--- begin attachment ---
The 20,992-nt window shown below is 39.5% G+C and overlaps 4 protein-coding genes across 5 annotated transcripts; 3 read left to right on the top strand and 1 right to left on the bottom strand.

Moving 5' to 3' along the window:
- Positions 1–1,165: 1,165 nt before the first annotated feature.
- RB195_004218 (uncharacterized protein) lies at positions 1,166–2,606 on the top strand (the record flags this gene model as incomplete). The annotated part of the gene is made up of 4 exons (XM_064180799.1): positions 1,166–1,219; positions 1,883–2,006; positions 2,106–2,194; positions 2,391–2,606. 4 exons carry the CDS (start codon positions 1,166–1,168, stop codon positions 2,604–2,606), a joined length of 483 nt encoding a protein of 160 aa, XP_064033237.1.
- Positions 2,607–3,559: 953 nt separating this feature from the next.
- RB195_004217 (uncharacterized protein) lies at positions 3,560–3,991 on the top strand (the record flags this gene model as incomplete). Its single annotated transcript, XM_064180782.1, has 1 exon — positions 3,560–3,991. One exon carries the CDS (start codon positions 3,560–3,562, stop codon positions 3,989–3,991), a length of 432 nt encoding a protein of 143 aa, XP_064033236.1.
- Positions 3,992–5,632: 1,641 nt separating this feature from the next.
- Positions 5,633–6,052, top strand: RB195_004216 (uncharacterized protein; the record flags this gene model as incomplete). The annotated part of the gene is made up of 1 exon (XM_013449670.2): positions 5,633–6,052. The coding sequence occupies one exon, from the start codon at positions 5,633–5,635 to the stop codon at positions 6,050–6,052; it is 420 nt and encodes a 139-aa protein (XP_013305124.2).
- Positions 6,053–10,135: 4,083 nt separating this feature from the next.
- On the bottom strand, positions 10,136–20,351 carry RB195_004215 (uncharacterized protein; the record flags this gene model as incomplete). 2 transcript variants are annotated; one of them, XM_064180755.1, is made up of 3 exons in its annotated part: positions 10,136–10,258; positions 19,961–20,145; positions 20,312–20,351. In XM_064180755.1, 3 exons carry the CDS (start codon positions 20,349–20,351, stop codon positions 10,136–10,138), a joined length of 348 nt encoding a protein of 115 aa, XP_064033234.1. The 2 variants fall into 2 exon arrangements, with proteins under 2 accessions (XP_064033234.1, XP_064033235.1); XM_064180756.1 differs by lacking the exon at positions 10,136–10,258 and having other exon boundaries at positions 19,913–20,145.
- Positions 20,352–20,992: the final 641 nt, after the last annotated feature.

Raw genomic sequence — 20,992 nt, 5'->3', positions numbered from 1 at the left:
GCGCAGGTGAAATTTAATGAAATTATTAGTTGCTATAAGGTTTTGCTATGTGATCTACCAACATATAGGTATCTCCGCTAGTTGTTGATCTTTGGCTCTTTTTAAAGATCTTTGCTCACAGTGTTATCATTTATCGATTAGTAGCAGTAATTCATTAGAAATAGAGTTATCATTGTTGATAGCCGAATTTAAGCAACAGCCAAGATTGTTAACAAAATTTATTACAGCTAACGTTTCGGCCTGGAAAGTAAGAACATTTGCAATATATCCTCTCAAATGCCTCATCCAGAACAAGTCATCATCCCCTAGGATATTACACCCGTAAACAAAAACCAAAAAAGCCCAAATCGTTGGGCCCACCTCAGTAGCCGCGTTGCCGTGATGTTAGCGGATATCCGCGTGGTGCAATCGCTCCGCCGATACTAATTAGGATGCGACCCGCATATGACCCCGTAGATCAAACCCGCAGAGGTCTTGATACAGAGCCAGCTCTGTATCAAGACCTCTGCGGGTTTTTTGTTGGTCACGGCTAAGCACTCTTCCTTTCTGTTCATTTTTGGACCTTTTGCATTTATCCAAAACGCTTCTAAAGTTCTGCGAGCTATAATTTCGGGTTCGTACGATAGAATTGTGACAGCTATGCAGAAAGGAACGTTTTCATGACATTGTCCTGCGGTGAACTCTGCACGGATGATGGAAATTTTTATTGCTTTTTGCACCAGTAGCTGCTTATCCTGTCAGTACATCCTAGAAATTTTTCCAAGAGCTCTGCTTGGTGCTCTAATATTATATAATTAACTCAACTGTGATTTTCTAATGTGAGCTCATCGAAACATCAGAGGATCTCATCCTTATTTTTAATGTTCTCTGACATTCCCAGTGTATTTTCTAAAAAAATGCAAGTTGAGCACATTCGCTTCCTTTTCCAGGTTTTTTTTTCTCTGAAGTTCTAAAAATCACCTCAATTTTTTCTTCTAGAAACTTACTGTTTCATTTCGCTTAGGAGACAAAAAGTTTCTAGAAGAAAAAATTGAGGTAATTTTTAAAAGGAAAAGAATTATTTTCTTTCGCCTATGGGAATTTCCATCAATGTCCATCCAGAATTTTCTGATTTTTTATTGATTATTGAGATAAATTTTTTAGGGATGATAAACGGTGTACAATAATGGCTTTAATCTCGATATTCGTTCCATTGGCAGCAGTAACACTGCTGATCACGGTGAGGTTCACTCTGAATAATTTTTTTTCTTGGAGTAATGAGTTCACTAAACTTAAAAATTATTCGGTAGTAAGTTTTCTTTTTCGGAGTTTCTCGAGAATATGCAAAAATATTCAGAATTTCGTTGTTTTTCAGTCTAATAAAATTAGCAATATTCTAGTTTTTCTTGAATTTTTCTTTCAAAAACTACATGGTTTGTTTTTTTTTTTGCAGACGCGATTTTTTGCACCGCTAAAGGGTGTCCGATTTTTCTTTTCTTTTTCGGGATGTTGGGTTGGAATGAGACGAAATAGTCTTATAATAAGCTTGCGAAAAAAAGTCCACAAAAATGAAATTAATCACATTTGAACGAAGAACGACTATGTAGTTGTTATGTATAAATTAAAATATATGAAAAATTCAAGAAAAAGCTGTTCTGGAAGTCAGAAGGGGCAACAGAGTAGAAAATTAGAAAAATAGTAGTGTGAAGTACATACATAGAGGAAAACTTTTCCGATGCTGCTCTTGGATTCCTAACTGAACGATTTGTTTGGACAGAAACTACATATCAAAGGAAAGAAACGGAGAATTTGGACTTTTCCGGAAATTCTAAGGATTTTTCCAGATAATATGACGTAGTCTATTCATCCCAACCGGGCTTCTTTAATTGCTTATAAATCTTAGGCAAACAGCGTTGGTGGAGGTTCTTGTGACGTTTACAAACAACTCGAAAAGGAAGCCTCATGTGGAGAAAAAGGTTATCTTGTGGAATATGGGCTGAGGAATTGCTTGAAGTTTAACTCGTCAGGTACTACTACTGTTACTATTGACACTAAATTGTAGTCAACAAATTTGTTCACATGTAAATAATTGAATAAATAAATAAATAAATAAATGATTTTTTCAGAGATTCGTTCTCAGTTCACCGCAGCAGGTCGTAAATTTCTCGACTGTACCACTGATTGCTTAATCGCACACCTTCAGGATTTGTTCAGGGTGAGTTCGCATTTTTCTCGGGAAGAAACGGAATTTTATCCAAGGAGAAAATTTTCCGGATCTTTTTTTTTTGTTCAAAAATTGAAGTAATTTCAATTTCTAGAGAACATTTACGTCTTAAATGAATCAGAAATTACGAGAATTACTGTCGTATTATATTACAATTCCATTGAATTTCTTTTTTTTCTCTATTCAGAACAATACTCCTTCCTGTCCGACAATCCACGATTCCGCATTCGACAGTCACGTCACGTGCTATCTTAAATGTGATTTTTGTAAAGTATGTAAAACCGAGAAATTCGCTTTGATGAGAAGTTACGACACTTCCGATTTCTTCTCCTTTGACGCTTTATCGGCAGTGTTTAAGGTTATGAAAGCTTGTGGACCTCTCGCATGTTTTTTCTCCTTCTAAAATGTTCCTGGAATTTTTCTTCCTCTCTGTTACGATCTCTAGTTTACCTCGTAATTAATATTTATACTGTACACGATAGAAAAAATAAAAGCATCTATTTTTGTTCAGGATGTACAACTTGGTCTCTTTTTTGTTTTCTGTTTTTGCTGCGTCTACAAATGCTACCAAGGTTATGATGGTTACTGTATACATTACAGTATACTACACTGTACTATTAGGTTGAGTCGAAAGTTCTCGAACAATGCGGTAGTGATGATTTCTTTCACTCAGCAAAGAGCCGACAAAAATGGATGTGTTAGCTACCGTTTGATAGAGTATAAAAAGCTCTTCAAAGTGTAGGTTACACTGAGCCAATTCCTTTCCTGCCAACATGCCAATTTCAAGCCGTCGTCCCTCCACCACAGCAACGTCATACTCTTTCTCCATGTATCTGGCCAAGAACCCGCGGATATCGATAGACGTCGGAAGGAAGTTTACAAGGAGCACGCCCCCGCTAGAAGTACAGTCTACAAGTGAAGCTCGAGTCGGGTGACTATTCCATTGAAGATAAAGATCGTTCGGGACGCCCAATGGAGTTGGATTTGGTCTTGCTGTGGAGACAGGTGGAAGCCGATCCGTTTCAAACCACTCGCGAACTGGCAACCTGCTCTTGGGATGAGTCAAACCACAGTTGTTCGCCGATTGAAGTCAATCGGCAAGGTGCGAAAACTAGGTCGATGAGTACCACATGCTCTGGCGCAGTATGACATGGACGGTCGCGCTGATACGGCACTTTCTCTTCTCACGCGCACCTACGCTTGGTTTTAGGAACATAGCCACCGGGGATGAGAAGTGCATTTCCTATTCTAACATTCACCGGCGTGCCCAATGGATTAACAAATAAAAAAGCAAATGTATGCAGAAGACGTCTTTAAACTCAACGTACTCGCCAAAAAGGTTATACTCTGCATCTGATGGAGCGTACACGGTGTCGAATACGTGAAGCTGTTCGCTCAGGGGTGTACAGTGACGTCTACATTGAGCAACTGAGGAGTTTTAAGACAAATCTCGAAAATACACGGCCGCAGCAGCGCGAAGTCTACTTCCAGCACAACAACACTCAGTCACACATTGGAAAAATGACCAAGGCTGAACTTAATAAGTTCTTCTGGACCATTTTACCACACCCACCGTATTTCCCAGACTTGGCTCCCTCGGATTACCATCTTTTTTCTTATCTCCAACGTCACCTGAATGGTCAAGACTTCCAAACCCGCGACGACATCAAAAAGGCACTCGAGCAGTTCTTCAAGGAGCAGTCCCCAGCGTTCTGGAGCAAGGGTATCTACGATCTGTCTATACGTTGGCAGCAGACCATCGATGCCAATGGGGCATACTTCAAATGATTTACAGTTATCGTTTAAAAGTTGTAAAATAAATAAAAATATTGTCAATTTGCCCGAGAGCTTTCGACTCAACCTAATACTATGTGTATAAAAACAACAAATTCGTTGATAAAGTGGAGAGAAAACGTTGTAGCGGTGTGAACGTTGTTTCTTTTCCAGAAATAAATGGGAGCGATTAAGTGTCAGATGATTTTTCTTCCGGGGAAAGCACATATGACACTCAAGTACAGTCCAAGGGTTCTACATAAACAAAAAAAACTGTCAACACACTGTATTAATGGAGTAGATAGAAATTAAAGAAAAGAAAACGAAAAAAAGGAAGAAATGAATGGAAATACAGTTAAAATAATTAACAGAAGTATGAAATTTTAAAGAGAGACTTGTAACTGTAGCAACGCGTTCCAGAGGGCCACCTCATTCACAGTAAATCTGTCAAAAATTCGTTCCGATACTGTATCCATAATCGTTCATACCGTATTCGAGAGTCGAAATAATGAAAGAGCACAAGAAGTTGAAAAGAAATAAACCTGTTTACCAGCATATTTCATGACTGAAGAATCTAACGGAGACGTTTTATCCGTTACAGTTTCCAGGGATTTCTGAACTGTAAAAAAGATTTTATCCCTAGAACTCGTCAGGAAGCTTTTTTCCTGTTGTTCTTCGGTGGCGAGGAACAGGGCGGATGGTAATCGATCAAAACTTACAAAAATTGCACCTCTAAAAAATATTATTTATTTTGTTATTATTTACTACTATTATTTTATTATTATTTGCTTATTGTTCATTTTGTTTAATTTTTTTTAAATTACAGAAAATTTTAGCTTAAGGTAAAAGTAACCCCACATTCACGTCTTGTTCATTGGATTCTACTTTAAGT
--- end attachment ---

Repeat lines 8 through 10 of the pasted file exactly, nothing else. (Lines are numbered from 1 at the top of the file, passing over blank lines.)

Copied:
- Positions 5,633–6,052, top strand: RB195_004216 (uncharacterized protein; the record flags this gene model as incomplete). The annotated part of the gene is made up of 1 exon (XM_013449670.2): positions 5,633–6,052. The coding sequence occupies one exon, from the start codon at positions 5,633–5,635 to the stop codon at positions 6,050–6,052; it is 420 nt and encodes a 139-aa protein (XP_013305124.2).
- Positions 6,053–10,135: 4,083 nt separating this feature from the next.
- On the bottom strand, positions 10,136–20,351 carry RB195_004215 (uncharacterized protein; the record flags this gene model as incomplete). 2 transcript variants are annotated; one of them, XM_064180755.1, is made up of 3 exons in its annotated part: positions 10,136–10,258; positions 19,961–20,145; positions 20,312–20,351. In XM_064180755.1, 3 exons carry the CDS (start codon positions 20,349–20,351, stop codon positions 10,136–10,138), a joined length of 348 nt encoding a protein of 115 aa, XP_064033234.1. The 2 variants fall into 2 exon arrangements, with proteins under 2 accessions (XP_064033234.1, XP_064033235.1); XM_064180756.1 differs by lacking the exon at positions 10,136–10,258 and having other exon boundaries at positions 19,913–20,145.